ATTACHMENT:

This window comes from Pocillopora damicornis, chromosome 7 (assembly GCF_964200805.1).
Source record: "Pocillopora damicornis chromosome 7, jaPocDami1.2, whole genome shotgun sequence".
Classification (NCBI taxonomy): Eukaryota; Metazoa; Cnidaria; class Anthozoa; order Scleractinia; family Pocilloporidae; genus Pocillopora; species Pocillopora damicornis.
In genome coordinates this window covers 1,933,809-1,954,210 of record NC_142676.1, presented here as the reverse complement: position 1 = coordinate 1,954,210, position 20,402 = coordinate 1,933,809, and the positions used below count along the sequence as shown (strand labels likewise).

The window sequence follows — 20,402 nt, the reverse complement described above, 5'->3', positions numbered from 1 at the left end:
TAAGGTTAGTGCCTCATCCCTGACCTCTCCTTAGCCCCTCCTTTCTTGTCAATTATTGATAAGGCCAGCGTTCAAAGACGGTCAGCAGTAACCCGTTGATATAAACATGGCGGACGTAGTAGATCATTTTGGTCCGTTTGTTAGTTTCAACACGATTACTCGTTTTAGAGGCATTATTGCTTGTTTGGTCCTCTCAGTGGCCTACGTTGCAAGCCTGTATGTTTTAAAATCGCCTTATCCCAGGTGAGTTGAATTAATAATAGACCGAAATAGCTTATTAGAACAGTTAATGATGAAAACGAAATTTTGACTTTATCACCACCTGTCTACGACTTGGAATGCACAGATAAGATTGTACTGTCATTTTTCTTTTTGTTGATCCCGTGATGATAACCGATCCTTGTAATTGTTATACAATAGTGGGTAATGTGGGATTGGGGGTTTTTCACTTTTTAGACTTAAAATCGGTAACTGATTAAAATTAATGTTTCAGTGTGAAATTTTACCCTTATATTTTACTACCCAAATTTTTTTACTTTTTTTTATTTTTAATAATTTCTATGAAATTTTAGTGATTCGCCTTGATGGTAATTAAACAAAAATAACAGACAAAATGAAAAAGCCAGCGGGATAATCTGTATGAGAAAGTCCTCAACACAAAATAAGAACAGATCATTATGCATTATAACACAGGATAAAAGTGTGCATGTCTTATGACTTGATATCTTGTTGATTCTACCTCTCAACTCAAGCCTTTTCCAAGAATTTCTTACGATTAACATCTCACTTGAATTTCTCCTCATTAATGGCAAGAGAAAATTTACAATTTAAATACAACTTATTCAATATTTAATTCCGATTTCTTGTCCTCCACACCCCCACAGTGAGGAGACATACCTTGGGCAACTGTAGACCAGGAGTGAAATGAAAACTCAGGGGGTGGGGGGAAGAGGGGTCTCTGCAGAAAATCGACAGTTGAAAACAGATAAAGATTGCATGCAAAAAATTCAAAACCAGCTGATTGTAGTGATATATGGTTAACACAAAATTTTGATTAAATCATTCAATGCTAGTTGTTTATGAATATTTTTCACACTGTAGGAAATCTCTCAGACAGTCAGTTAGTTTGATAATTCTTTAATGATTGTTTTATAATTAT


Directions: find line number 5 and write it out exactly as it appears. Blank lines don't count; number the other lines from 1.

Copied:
The window sequence follows — 20,402 nt, the reverse complement described above, 5'->3', positions numbered from 1 at the left end: